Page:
When we buy products such as cribs, we expect them to function in a manner that keeps our children safe and contained. Unfortunately, defective cribs (especially drop side cribs) have led to the wrongful deaths and injuries of a number of children across the country.
The fact of the matter is that many of these events could have been averted if crib manufacturers acted in a responsible manner during the manufacturing and assembly process.
Manufacturers owe a legal duty to consumers in regard to product safety, and companies who produce defective or otherwise unsafe cribs can be held financially responsible when a child is injured or killed due to a crib defect.
For most families, the compensation recieved through a product liability lawsuit is not the main goal, but it is often the only way to compel a company to address these serious safety flaws in the future.
Most-Common Safety Issues Associated with Cribs
- Defective drop sides may come down on their own, causing a child to tumble and fall out of its crib.
- Poor spacing between slats can result in the baby getting stuck or entrapped between two slats, ending in serious injuries or even death. Poor side panel spacing can also lead to a baby falling out of its crib onto the floor.
- Loose material which can come off and cause the child to suffocate itself. This can be things like nylon covering the mattress or netting around the crib.
- Poorly-designed hardware can lead to cuts and lacerations.
According to the Consumer Product Safety Commission (CPSC), over 11 million cribs, bassinets, and play yards were recalled in just one 3-year period from 2009-2011. In fact, ALL cribs manufactured after June 28th, 2011 must now meet additional federal requirements regarding overall crib safety.
For this reason, we strongly advise against using a second-hand crib unless it was manufactured after 2011, and has no active recalls.
While every crib recall announcement is troubling, it’s important to understand that recalls are necessary to prevent future injuries and deaths, as well as let parents and other consumers know which products to avoid for the safety of their loved ones. In fact, most recalls are the direct result of a previous claim or lawsuit relating to a child injury or fatality.
Here is a list of some of the most recent crib recalls:
- The Bexco DaVinci brand cribs were recalled in July of 2015. The product, manufactured by Brexco Enterprises, Inc., has a piece of metal which connects the mattress support to it which has been shown to break, creating a gap or an uneven surface which can trap babies while sleeping or lead to them falling or suffering lacerations. The recall affects ~17,600 units.
- The Bexco Franklin & Ben Mason 4-in-1 convertible cribs were recalled in August of 2014. These cribs were recalled due to a defect where the front can separate from the side panels, creating a gap which can allow a child to become entrapped between the front and side panels.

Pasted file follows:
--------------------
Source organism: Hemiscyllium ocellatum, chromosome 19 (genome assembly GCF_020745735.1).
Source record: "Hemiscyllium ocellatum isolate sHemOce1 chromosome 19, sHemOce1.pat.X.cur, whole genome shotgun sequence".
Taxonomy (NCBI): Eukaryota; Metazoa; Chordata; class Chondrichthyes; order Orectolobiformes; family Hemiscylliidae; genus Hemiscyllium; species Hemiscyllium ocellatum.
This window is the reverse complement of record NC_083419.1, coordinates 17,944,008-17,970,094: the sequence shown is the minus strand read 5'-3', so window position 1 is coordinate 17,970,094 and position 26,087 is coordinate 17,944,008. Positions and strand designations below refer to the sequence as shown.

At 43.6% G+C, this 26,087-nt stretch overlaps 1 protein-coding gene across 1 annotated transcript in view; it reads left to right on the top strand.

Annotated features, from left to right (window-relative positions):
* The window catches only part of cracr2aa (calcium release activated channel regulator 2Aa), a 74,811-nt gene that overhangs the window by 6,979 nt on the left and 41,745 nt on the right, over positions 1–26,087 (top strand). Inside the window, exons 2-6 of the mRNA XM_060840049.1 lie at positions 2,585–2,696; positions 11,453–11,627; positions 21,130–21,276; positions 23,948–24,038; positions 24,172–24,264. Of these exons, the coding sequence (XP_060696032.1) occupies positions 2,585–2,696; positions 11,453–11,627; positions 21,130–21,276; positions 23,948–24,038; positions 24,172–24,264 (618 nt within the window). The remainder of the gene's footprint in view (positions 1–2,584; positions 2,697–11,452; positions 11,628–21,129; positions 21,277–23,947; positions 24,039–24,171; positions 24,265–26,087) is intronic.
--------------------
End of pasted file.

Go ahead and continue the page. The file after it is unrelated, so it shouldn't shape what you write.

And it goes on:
- Oeuf’s Sparrow line of cribs were recalled back in July of 2014 due to the spindles and the top rail detaching and posing an entrapment hazard. The recall was for ~14,000 units, and covers cribs that were manufactured between July 2007 and January 2014.
- PT Domusindo Perdana and Nan Far Woodworking have both issued similar recalls for their cribs (both sold exclusively by JCPenney) after it was found that the drop-side rails can malfunction, detach, or fall out of position and create a space in which an infant or toddler can become wedged and/or entrapped.
- IKEA’s VYSSA and SULTAN crib mattresses have been recalled for two reasons. In January of 2015, VYSSA style crib mattresses (model names: VACKERT, VINKA, SPELEVINK, SLÖA and SLUMMER) were recalled because the mattresses could create a gap between the mattress and crib ends (larger than allowed by federal regulations), posing an entrapment hazard to infants. In May, this recall was expanded to cover the SULTAN BLUNDA, SULTAN DRÖMMA, SULTAN SNARKA, SULTAN SUSSA mattresses as well. Most-recently, the VYSSA SPELEVINK crib mattresses were also recalled due to failing to meet the federal open flame standard for mattresses.
Product Liability, The Law, and Your Legal Options
It’s possible to hold the crib makers responsible for your child’s injuries under the concept of product liability law. These type of cases can be complex, but we suggest seeking the services of a product liability attorney in your area who works on contingency. This way, you never risk a penny of your own money to pursue a claim as the law firm only gets paid if they win your case.
As consumers, it’s our responsibility to hold manufacturers responsible for their negligence. By pursuing a claim, not only could you recover compensation to cover your family’s related losses, but you could also help bring about change and prevent similar injuries from occurring in the future.